> Hello!
> 
> On Fri 09-08-19 15:58:14, ira.weiny@intel.com wrote:
> > Pre-requisites
> > ==============
> > 	Based on mmotm tree.
> > 
> > Based on the feedback from LSFmm, the LWN article, the RFC series since
> > then, and a ton of scenarios I've worked in my mind and/or tested...[1]
> > 
> > Solution summary
> > ================
> > 
> > The real issue is that there is no use case for a user to have RDMA pinn'ed
> > memory which is then truncated.  So really any solution we present which:
> > 
> > A) Prevents file system corruption or data leaks
> > ...and...
> > B) Informs the user that they did something wrong
> > 
> > Should be an acceptable solution.
> > 
> > Because this is slightly new behavior.  And because this is going to be
> > specific to DAX (because of the lack of a page cache) we have made the user
> > "opt in" to this behavior.
> > 
> > The following patches implement the following solution.
> > 
> > 0) Registrations to Device DAX char devs are not affected
> > 
> > 1) The user has to opt in to allowing page pins on a file with an exclusive
> >    layout lease.  Both exclusive and layout lease flags are user visible now.
> > 
> > 2) page pins will fail if the lease is not active when the file back page is
> >    encountered.
> > 
> > 3) Any truncate or hole punch operation on a pinned DAX page will fail.
> 
> So I didn't fully grok the patch set yet but by "pinned DAX page" do you
> mean a page which has corresponding file_pin covering it? Or do you mean a
> page which has pincount increased? If the first then I'd rephrase this to
> be less ambiguous, if the second then I think it is wrong. 

I mean the second.  but by "fail" I mean hang.  Right now the "normal" page
pincount processing will hang the truncate.  Given the discussion with John H
we can make this a bit better if we use something like FOLL_PIN and the page
count bias to indicate this type of pin.  Then I could fail the truncate
outright.  but that is not done yet.

so... I used the word "fail" to be a bit more vague as the final implementation
may return ETXTBUSY or hang as noted.

> 
> > 4) The user has the option of holding the lease or releasing it.  If they
> >    release it no other pin calls will work on the file.
> 
> Last time we spoke the plan was that the lease is kept while the pages are
> pinned (and an attempt to release the lease would block until the pages are
> unpinned). That also makes it clear that the *lease* is what is making
> truncate and hole punch fail with ETXTBUSY and the file_pin structure is
> just an implementation detail how the existence is efficiently tracked (and
> what keeps the backing file for the pages open so that the lease does not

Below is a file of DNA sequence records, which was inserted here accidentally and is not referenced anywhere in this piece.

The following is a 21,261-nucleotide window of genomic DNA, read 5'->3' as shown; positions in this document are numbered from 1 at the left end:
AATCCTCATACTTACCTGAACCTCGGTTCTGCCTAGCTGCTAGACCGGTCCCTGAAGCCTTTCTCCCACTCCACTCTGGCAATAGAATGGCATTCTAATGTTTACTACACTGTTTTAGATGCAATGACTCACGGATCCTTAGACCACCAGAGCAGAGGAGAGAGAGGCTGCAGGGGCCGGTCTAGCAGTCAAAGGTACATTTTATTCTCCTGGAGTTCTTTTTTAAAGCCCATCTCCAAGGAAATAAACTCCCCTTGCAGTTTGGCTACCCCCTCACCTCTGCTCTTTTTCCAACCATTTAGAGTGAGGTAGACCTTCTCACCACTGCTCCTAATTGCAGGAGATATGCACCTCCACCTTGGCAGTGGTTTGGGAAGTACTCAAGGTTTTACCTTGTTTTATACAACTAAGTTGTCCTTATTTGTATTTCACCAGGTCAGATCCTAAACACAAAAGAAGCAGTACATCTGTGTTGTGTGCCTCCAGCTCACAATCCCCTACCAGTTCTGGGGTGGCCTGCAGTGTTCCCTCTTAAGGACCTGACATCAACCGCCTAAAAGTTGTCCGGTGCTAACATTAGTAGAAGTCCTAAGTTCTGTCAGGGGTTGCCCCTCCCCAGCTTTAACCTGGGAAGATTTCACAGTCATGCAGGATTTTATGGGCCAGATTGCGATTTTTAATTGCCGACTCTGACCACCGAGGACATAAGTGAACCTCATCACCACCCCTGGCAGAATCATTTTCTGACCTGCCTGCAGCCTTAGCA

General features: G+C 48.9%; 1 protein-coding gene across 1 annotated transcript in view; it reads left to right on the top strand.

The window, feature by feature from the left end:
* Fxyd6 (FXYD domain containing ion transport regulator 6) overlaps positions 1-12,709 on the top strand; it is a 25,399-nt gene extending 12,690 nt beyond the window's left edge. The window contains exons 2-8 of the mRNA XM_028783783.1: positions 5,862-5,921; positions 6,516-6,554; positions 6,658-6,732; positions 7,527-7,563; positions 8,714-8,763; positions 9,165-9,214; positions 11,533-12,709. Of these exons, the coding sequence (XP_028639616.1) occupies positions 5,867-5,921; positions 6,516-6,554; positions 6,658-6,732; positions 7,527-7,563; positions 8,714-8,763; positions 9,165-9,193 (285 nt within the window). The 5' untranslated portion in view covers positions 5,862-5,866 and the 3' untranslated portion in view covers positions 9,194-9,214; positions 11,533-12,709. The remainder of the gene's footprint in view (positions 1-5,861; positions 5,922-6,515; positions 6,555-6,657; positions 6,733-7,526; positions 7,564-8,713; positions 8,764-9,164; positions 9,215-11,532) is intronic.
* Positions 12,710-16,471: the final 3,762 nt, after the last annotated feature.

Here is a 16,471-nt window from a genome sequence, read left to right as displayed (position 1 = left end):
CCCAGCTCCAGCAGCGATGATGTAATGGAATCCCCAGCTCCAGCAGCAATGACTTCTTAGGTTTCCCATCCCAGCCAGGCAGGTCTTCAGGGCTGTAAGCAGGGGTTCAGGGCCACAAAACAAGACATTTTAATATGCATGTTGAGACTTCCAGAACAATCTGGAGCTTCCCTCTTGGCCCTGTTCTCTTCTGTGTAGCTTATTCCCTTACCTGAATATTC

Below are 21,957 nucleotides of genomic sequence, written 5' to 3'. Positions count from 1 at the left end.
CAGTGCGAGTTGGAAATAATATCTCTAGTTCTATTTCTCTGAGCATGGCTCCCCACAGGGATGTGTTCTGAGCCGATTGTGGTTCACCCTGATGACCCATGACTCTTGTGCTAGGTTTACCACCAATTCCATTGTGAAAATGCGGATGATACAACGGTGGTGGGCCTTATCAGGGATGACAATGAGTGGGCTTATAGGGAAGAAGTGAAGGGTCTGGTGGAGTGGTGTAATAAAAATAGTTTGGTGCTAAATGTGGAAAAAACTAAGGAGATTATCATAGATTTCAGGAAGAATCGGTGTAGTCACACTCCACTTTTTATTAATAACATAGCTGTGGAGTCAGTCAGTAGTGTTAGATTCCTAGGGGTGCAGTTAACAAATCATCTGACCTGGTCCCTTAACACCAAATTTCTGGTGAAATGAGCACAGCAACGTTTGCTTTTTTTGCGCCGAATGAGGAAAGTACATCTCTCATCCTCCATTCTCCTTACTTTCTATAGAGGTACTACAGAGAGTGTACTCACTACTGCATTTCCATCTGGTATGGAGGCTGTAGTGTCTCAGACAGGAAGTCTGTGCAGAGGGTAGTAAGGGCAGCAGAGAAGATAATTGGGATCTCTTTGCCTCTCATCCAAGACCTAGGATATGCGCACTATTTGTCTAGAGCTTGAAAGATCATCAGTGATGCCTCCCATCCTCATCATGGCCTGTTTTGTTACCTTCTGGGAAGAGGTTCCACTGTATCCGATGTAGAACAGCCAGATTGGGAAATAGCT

> get auto-destroyed). Why did you change this?

closing the file _and_ unmaping it will cause the lease to be released
regardless of if we allow this or not.

As we discussed preventing the close seemed intractable.

I thought about failing the munmap but that seemed wrong as well.  But more
importantly AFAIK RDMA can pass its memory pins to other processes via FD
passing...  This means that one could pin this memory, pass it to another
process and exit.  The file lease on the pin'ed file is lost.

The file lease is just a key to get the memory pin.  Once unlocked the procfs
tracking keeps track of where that pin goes and which processes need to be
killed to get rid of it.

> 
> > 5) Closing the file is ok.
> > 
> > 6) Unmapping the file is ok
> > 
> > 7) Pins against the files are tracked back to an owning file or an owning mm
> >    depending on the internal subsystem needs.  With RDMA there is an owning
> >    file which is related to the pined file.
> > 
> > 8) Only RDMA is currently supported
> 
> If you currently only need "owning file" variant in your patch set, then
> I'd just implement that and leave "owning mm" variant for later if it
> proves to be necessary. The things are complex enough as is...

I can do that...  I was trying to get io_uring working as well with the
owning_mm but I should save that for later.

> 
> > 9) Truncation of pages which are not actively pinned nor covered by a lease
> >    will succeed.
> 
> Otherwise I like the design.

Thanks,
Ira

> 
> 								Honza
> 
> -- 
> Jan Kara <jack@suse.com>
> SUSE Labs, CR
Jan Kara Aug. 15, 2019, 1:05 p.m. UTC | #3
On Wed 14-08-19 11:08:49, Ira Weiny wrote:
> On Wed, Aug 14, 2019 at 12:17:14PM +0200, Jan Kara wrote:
> > Hello!
> > 
> > On Fri 09-08-19 15:58:14, ira.weiny@intel.com wrote:
> > > Pre-requisites
> > > ==============
> > > 	Based on mmotm tree.
> > > 
> > > Based on the feedback from LSFmm, the LWN article, the RFC series since
> > > then, and a ton of scenarios I've worked in my mind and/or tested...[1]
> > > 
> > > Solution summary
> > > ================
> > > 
> > > The real issue is that there is no use case for a user to have RDMA pinn'ed
> > > memory which is then truncated.  So really any solution we present which:
> > > 
> > > A) Prevents file system corruption or data leaks
> > > ...and...
> > > B) Informs the user that they did something wrong
> > > 
> > > Should be an acceptable solution.
> > > 
> > > Because this is slightly new behavior.  And because this is going to be
> > > specific to DAX (because of the lack of a page cache) we have made the user
> > > "opt in" to this behavior.
> > > 
> > > The following patches implement the following solution.
> > > 
> > > 0) Registrations to Device DAX char devs are not affected
> > > 
> > > 1) The user has to opt in to allowing page pins on a file with an exclusive
> > >    layout lease.  Both exclusive and layout lease flags are user visible now.
> > > 
> > > 2) page pins will fail if the lease is not active when the file back page is
> > >    encountered.